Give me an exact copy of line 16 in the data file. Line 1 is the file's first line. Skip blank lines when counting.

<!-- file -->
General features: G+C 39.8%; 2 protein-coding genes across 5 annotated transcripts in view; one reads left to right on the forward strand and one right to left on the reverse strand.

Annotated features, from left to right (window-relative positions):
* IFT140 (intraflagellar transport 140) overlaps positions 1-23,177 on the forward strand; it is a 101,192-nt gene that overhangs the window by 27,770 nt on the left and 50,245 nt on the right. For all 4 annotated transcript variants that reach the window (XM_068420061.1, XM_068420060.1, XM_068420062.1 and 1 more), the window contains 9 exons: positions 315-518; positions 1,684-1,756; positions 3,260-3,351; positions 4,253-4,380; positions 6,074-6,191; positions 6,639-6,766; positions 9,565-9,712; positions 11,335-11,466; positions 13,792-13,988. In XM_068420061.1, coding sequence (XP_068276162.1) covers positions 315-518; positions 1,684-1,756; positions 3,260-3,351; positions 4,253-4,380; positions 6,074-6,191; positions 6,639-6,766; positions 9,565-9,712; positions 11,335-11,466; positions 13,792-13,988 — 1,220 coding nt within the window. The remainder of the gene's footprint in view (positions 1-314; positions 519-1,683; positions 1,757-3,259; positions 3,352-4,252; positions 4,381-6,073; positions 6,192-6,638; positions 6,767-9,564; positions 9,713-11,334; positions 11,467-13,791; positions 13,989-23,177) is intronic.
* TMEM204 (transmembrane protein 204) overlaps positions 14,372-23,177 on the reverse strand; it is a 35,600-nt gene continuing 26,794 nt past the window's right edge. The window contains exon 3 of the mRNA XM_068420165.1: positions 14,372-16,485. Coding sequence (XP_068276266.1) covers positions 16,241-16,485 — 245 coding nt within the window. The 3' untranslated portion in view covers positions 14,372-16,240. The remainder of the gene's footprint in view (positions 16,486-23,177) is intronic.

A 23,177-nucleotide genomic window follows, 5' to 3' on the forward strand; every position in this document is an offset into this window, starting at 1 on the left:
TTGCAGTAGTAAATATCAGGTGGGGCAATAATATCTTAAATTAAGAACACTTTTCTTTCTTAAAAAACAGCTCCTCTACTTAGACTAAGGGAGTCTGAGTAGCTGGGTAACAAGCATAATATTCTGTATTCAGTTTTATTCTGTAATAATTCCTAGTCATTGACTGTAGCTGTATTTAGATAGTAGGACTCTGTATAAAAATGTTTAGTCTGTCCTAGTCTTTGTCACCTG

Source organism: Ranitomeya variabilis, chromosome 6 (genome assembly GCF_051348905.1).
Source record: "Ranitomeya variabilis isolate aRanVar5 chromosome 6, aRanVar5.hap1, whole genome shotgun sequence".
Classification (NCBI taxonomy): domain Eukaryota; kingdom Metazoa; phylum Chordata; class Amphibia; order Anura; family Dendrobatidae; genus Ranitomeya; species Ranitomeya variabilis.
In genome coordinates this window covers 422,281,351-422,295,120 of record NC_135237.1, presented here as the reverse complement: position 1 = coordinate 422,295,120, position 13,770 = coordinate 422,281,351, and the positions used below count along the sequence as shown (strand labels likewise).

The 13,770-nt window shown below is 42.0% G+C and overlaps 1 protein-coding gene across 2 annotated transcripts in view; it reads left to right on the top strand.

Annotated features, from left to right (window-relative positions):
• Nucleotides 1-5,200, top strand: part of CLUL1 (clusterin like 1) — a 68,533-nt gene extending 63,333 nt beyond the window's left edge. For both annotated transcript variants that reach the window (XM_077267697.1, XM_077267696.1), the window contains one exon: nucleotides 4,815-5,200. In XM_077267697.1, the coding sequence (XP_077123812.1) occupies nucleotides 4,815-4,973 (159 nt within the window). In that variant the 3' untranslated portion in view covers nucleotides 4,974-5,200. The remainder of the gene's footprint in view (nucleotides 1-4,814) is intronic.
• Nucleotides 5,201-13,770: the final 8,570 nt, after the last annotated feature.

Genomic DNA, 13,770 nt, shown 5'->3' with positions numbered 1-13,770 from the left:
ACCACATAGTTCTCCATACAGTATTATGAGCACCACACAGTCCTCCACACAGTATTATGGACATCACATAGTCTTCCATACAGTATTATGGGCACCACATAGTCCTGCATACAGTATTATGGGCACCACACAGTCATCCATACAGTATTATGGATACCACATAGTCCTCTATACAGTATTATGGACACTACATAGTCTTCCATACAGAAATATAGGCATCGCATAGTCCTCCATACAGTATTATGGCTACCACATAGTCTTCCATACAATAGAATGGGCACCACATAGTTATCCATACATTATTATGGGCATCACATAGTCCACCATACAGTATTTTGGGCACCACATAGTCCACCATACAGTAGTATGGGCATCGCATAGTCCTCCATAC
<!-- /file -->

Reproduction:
ACCACATAGTTCTCCATACAGTATTATGAGCACCACACAGTCCTCCACACAGTATTATGGACATCACATAGTCTTCCATACAGTATTATGGGCACCACATAGTCCTGCATACAGTATTATGGGCACCACACAGTCATCCATACAGTATTATGGATACCACATAGTCCTCTATACAGTATTATGGACACTACATAGTCTTCCATACAGAAATATAGGCATCGCATAGTCCTCCATACAGTATTATGGCTACCACATAGTCTTCCATACAATAGAATGGGCACCACATAGTTATCCATACATTATTATGGGCATCACATAGTCCACCATACAGTATTTTGGGCACCACATAGTCCACCATACAGTAGTATGGGCATCGCATAGTCCTCCATAC